The recently-formed American Union Commission, under the auspices of the American Tract Society (a Northern-based publication organization), is a non-denominational organization devoted to aiding the post-war South. The Commission has some support among Baptists of the South.
The mission of the American Union Commission reads: “The American Union Commission is constituted for the purpose of aiding and co-operating with the people of those portions of the United States which have been desolated and impoverished by the war, in the restoration of their civil and social condition, upon the basis of industry, education, freedom, and Christian morality.”
Today’s New York Times reports of an American Union Commission lecture at the city’s Madison Avenue Baptist Church, but with little detail.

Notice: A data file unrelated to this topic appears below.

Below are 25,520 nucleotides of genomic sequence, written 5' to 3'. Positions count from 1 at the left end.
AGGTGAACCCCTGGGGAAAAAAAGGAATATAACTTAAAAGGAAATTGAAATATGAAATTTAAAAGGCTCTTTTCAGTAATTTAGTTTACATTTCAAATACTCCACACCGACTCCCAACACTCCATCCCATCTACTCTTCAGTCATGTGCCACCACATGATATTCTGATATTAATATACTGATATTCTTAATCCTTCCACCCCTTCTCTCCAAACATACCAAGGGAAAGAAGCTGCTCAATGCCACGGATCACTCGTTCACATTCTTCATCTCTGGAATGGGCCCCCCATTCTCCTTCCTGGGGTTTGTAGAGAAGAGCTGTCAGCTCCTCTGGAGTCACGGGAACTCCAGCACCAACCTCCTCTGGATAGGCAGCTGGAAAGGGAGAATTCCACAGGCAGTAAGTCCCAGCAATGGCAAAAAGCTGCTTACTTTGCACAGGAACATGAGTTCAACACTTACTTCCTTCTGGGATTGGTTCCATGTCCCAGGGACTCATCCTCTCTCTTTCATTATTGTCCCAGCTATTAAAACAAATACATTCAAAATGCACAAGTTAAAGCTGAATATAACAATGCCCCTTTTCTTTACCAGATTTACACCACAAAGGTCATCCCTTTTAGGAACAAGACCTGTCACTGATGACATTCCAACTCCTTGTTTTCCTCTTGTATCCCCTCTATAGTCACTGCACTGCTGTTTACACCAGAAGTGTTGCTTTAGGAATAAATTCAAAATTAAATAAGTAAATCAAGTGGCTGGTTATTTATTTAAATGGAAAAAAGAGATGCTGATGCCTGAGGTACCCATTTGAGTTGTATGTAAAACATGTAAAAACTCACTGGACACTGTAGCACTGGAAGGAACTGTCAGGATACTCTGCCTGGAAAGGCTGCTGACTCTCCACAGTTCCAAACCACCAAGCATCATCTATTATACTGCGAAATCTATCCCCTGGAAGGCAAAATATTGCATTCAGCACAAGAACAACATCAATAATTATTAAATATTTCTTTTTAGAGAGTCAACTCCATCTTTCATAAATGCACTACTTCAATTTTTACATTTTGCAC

“At the Madison-avenue Baptist Church, last evening, Rev. JOHN H. CALDWELL and Hon. WILLIAM KING, both of Georgia, spoke on the condition and wants of the people of the South, both white and colored. The meeting was under the auspices of the American Union Commission.”
John H. Caldwell is a Methodist minister who reversed his pro-slavery views and is atypical among whites of the South.
Some poor whites welcome Northern philanthropy, although many, conditioned to believing in white supremacy by politicians who in reality take advantage of them, reject such overtures.
The American Union Commission is a short-lived organization.
Sources: “Circular of the American Union Mission,” 1865 (link); “Local News,” New York Times, October 16, 1865 (link); Daniel Stowell, “John H. Caldwell and the Religious Meaning of Confederate Defeat,” Georgia Historical Quarterly 78 (Spring 1994), pp. 1-38; The American union commission: its origin, operations and purposes. Organized to aid in the restoration of the Union upon the basis of freedom, industry, education, and Christian morality, New York: Sanford and Harroun, 1865 (link)